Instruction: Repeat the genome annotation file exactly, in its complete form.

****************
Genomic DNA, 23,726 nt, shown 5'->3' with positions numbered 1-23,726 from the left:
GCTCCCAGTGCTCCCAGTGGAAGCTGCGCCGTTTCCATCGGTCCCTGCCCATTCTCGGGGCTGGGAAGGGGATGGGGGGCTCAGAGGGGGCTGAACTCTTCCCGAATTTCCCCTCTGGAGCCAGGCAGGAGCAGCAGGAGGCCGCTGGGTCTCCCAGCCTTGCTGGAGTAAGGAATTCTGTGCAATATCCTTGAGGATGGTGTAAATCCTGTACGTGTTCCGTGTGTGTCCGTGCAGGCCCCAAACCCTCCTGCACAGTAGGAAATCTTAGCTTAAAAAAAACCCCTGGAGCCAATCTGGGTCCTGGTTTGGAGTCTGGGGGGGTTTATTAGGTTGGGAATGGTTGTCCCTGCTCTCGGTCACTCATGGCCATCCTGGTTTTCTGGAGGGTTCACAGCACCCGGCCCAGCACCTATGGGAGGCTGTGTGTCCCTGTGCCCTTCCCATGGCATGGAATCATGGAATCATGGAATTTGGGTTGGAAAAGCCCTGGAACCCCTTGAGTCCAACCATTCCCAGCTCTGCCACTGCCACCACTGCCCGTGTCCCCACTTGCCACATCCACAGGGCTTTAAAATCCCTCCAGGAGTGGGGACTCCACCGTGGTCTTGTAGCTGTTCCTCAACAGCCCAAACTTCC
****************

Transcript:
Genomic DNA, 23,726 nt, shown 5'->3' with positions numbered 1-23,726 from the left:
GCTCCCAGTGCTCCCAGTGGAAGCTGCGCCGTTTCCATCGGTCCCTGCCCATTCTCGGGGCTGGGAAGGGGATGGGGGGCTCAGAGGGGGCTGAACTCTTCCCGAATTTCCCCTCTGGAGCCAGGCAGGAGCAGCAGGAGGCCGCTGGGTCTCCCAGCCTTGCTGGAGTAAGGAATTCTGTGCAATATCCTTGAGGATGGTGTAAATCCTGTACGTGTTCCGTGTGTGTCCGTGCAGGCCCCAAACCCTCCTGCACAGTAGGAAATCTTAGCTTAAAAAAAACCCCTGGAGCCAATCTGGGTCCTGGTTTGGAGTCTGGGGGGGTTTATTAGGTTGGGAATGGTTGTCCCTGCTCTCGGTCACTCATGGCCATCCTGGTTTTCTGGAGGGTTCACAGCACCCGGCCCAGCACCTATGGGAGGCTGTGTGTCCCTGTGCCCTTCCCATGGCATGGAATCATGGAATCATGGAATTTGGGTTGGAAAAGCCCTGGAACCCCTTGAGTCCAACCATTCCCAGCTCTGCCACTGCCACCACTGCCCGTGTCCCCACTTGCCACATCCACAGGGCTTTAAAATCCCTCCAGGAGTGGGGACTCCACCGTGGTCTTGTAGCTGTTCCTCAACAGCCCAAACTTCC